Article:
A Visit to Carleton
A family friend visited Minnesota this week – not to see my little girls or our family’s new house and neighborhood, but instead to visit and interview at Carleton College, 45 miles to the south in Northfield, Minnesota.
I’d been to Northfield on several occasions previously – visiting cross-town rival St. Olaf, actually – but somehow had yet to make it to Carleton, despite the fact that I’ve long held Carleton as among the very best schools in the country.
I normally don’t write blog posts about my visits to schools – I’ve seen enough of these to know what admissions officers will say and see through the overly professional marketing that inevitably happens at these events. In fact, we’d visited Macalester – easily one of my top 15 schools in the country – that same morning, and I’d come away impressed, my extremely high opinion of the college unchanged.
But Carleton was different. Carleton floored me.
Let’s get the basics out of way. Carleton is a prestigious place. It’s been a top 10 US News Liberal Arts College for as long as I’ve paid attention to such rankings (at least 1996 – it’s currently tied for #7 with Wellesley). This means that Carleton 1) has a lot of money, 2) has strong branding and “hype,” and 3) is extremely difficult to get in to. More importantly as far as I am concerned, though, Carleton is one of the Super Five – my own designation for the five colleges that dominate PhD placement rankings: Swarthmore, Grinnell, Reed, Oberlin, and Carleton. As such, Carleton is clearly and unquestionably one of the best schools in the United States.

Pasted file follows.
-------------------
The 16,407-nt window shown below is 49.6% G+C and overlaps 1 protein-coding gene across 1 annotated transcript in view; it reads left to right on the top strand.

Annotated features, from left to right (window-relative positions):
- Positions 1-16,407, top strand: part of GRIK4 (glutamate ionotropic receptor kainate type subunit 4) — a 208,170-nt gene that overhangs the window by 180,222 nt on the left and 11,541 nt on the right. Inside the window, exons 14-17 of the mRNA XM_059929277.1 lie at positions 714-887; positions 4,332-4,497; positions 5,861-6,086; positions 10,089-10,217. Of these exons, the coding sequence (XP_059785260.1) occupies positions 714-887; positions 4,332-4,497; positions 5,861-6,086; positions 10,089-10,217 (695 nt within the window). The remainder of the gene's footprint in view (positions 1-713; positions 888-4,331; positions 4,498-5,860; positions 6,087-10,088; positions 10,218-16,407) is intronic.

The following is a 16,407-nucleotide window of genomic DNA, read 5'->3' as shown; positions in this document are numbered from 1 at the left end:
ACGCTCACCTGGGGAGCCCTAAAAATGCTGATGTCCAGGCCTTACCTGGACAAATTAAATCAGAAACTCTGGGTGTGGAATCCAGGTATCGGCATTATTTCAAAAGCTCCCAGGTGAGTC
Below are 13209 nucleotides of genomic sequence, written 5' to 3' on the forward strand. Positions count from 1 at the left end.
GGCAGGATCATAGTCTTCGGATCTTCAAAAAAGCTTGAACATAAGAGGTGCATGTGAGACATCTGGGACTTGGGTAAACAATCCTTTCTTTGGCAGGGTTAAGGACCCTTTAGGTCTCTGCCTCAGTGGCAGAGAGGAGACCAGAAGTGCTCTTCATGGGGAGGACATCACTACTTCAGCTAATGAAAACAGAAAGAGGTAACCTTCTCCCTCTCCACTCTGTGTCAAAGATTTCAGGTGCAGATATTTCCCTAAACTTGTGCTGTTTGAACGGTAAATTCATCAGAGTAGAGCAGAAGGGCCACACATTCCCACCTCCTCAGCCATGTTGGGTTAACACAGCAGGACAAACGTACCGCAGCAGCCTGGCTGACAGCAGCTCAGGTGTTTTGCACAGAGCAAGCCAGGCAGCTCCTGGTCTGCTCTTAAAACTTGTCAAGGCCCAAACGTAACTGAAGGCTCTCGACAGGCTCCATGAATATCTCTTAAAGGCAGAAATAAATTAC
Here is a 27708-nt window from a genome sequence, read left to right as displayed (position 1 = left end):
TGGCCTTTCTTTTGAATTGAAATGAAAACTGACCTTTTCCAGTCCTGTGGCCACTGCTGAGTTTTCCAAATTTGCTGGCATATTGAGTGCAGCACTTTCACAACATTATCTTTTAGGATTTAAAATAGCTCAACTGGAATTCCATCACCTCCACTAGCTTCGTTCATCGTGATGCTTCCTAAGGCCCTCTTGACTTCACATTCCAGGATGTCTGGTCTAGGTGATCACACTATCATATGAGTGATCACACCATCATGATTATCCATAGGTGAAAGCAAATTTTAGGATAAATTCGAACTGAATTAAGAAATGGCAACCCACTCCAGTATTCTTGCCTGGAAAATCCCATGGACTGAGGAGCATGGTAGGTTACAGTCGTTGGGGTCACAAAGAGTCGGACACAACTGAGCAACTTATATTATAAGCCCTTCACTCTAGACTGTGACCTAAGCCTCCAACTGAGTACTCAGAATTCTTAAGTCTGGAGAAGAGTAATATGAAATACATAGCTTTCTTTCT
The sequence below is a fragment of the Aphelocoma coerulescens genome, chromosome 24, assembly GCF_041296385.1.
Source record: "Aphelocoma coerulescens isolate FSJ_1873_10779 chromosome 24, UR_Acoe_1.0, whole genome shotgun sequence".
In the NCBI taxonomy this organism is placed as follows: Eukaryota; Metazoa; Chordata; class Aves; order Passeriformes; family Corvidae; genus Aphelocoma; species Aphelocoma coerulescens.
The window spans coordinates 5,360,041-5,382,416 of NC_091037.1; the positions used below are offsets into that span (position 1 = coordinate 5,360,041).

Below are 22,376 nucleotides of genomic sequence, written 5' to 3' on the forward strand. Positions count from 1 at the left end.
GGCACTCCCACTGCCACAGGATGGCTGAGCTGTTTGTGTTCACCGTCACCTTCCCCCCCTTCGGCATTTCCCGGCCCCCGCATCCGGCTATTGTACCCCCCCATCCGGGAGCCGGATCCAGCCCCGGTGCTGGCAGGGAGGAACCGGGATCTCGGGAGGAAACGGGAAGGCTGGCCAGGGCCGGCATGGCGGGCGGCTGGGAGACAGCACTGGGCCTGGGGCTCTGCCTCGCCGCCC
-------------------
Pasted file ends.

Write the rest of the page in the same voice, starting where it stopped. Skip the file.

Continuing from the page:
None of this is new, and none of this was highlighted in the info session or tour (the PhD placement rank was briefly alluded to). And nonetheless, I was floored. Following my visit, I’m leaning towards putting Carleton into a three-way tie with Swarthmore and Pomona for the all-important (please feel my sarcasm here) top spot in Garth’s personal college rankings.
Why? I already knew about the excellence of Carleton, as well as bits and pieces of the college’s culture, and generally thought of it as a smaller, rural University of Chicago. That’s a profound compliment coming from me. But that assessment misses two crucial points of Carleton that struck me as almost completely unique among elite schools.
Those two points: 1) non-pretense and 2) campus-wide interest in sports while maintaining an intellectual campus culture.
I love elite colleges. The ambition and creativity in the air is infectious and the environment as a whole is, to me, more invigorating than any other on Earth. But that “eliteness” often comes with a price. Arrogance. And that gross, old money, exclusive arrogance that is among the least attractive things I can imagine. Even for the down-to-earth, would-like-to-think-of-themselves as humble (including yours truly) students at “elite” schools, many wouldn’t be there if they weren’t attracted at some level to exclusivity as such. To me, this cultural valorization of exclusion is despicable (despite my guilt), and one that is unquestionably prevalent at any top school – even stretching to the top 30+ in US News.